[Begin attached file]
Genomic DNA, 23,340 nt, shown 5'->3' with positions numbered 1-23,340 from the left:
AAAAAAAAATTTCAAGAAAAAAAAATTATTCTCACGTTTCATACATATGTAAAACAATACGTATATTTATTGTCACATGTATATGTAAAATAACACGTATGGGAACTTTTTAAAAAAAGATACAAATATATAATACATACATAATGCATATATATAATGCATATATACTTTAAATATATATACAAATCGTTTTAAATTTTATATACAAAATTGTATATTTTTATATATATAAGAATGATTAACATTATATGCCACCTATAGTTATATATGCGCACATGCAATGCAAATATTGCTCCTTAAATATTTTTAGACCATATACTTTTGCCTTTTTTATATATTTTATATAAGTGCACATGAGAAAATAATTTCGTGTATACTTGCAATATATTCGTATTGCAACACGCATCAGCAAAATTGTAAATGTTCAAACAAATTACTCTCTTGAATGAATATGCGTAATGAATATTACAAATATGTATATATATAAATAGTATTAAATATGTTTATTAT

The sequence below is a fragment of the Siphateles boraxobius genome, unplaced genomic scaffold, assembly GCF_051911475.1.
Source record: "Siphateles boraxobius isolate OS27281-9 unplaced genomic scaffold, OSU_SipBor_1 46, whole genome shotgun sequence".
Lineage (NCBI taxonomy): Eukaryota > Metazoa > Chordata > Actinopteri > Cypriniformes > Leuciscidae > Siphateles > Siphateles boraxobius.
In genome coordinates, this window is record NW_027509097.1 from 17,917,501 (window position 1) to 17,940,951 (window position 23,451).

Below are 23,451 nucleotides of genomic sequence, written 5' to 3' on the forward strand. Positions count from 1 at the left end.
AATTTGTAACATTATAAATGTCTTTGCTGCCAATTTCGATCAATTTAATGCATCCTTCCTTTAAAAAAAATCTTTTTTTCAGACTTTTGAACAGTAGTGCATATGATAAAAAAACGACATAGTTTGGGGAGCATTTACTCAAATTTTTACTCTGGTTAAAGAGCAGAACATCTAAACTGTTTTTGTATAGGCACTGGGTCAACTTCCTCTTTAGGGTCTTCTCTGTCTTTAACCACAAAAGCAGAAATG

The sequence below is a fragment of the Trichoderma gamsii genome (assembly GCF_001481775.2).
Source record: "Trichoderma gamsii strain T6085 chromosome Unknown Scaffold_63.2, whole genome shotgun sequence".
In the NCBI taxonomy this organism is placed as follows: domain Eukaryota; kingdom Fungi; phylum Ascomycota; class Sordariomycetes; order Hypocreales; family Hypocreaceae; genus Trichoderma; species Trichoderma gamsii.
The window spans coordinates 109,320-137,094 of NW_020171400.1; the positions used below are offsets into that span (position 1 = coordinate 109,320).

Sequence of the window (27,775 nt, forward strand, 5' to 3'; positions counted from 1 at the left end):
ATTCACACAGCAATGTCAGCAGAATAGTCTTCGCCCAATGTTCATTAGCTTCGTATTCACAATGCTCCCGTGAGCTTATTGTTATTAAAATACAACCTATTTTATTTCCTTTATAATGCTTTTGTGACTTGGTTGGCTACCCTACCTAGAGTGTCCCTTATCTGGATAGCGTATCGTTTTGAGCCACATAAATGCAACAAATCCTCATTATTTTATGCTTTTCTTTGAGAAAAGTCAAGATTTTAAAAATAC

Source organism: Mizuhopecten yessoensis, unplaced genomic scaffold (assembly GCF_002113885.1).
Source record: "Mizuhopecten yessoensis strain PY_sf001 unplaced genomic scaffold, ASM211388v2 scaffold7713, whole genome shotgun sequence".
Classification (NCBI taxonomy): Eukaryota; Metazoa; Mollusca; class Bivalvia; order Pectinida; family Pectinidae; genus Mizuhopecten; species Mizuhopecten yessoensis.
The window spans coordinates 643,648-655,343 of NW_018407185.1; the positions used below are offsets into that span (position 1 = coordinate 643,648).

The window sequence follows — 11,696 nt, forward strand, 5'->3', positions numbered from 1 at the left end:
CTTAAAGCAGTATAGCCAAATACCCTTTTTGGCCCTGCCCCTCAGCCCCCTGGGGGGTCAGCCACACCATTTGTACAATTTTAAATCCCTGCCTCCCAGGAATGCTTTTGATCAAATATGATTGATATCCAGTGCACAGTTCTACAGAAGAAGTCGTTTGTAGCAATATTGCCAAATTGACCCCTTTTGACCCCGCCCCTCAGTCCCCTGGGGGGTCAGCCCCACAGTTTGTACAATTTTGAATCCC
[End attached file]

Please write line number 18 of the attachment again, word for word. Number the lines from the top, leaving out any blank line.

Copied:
The window spans coordinates 643,648-655,343 of NW_018407185.1; the positions used below are offsets into that span (position 1 = coordinate 643,648).